But beyond a $1.2 trillion debt (roughly a quarter-million dollars for each working adult), there is a more frightening deficit. After systematically looting their own treasury, in a breathtaking binge of tax evasion, bribery, and creative accounting spurred on by Goldman Sachs, Greeks are sure of one thing: they can't trust their fellow Greeks.

That rot starts with the epidemic of tax cheating which has crippled Athens. As the New York Times reported last year in "Greek Wealth is Everyhere But Tax Forms," the "wholesale lying about assets" in that nation of 11 million people is symptomatic of the "staggering breadth of tax dodging that has long been a way of life here." With a GDP of $341 billion and a budget of $108 billion, the impact on Greece's fiscal health is grave:

Various studies, including one by the Federation of Greek Industries last year, have estimated that the government may be losing as much as $30 billion a year to tax evasion - a figure that would have gone a long way to solving its debt problems.

To put that number in perspective, U.S. GDP reached $14.25 trillion GDP in 2009, while President Obama's proposed federal budget for next year is $3.8 trillion. So the tax cheating epidemic in Greece is roughly three to four times worse than in the United States:

Various studies have concluded that Greece's shadow economy represented 20 to 30 percent of its gross domestic product. Friedrich Schneider, the chairman of the economics department at Johannes Kepler University of Linz, studies Europe's shadow economies; he said that Greece's was at 25 percent last year and estimated that it would rise to 25.2 percent in 2010. For comparison, the United States' was put at 7.8 percent.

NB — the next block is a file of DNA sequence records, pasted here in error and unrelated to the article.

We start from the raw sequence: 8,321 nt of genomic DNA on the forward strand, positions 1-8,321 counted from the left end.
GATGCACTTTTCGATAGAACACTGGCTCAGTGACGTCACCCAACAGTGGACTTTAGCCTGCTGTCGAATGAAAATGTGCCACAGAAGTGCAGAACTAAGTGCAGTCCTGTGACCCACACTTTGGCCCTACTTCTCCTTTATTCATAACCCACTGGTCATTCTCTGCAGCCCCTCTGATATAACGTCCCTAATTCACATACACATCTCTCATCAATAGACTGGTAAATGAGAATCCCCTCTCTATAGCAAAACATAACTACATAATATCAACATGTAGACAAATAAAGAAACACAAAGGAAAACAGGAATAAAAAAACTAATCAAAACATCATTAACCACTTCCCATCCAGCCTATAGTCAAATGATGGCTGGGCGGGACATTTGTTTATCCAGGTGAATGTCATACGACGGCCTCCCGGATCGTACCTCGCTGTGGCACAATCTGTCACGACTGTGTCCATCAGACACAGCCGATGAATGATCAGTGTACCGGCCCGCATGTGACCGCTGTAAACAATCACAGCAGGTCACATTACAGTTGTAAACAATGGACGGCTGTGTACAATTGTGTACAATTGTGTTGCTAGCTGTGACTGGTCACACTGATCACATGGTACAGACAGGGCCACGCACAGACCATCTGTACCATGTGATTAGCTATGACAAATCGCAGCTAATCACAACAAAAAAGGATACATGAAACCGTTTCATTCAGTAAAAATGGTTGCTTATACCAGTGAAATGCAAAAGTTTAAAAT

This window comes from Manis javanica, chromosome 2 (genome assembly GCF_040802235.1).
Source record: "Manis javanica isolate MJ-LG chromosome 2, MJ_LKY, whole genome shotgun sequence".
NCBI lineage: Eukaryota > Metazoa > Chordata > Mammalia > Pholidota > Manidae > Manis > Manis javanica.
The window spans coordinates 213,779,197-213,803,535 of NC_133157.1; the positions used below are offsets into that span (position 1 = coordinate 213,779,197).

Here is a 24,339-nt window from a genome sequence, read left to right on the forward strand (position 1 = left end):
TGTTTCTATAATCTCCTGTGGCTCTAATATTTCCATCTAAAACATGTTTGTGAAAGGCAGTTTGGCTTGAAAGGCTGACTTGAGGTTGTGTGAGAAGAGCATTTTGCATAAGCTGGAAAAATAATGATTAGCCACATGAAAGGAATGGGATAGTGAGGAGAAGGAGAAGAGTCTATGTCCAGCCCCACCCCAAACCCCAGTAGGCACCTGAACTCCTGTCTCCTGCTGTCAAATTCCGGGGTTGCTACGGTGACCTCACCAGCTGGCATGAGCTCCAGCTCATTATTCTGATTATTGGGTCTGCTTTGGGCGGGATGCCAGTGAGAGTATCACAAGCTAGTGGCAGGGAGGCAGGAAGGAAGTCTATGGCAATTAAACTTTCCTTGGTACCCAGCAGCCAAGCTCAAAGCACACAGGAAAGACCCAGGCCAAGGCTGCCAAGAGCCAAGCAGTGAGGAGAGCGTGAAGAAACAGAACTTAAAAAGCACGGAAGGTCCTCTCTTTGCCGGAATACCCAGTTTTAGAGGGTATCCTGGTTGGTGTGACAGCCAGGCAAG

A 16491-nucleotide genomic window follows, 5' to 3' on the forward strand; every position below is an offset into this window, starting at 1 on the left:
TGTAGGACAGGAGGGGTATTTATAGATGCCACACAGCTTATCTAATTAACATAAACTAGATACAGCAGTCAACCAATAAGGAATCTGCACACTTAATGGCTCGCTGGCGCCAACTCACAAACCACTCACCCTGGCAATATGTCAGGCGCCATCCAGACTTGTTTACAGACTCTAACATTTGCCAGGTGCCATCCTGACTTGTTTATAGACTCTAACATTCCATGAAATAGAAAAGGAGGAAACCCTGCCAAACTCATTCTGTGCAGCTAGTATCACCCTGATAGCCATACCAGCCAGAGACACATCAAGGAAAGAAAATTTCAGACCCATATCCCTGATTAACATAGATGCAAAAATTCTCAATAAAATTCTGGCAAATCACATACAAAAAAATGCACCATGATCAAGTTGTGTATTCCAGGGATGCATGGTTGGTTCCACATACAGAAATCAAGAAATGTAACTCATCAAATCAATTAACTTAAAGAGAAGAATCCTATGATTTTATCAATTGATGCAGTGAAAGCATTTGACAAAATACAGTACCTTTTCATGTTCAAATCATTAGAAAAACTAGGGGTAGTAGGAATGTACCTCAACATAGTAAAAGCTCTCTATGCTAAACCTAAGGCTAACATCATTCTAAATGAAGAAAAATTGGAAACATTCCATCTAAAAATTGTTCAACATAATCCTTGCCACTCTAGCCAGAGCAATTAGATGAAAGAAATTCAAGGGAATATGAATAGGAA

(Sadly, Americans seem to be closing the gap. The Brookings Institution recently estimated that the U.S. Treasury is losing up to $500 billion a year to tax fraud and evasion. Unsurprisingly, Republicans voted to cut funding for IRS enforcement despite its 10 to 1 return on investment, prompting Ezra Klein to remark, "Converting dollar bills into $10 bills is an excellent way to pay off your credit card. Except, it seems, if you're a House Republican.")
Throughout this GOP-manufactured debt ceiling crisis, some Republicans have accused the Obama administration of "scare tactics" and "outright blatant lies" in describing the economic calamity a U.S. default would produce. Now the GOP is doing both with its "we're becoming Greece" talking point. To the default deniers and debt kamikazes of the Republican Party now pushing for Greek-style austerity here in the U.S., Salon's Andrew Leonhard has a simple message:

"We can easily try this experiment at home in the United States. All we'd have to do is fail to raise the debt ceiling, and immediately cut government spending by 40 percent. If we want riots and higher unemployment, just like Greece, that's exactly the way to go about it."

For the United States, that would be a real Greek tragedy.


Jon Perr
Jon Perr is a technology marketing consultant and product strategist who writes about American politics and public policy.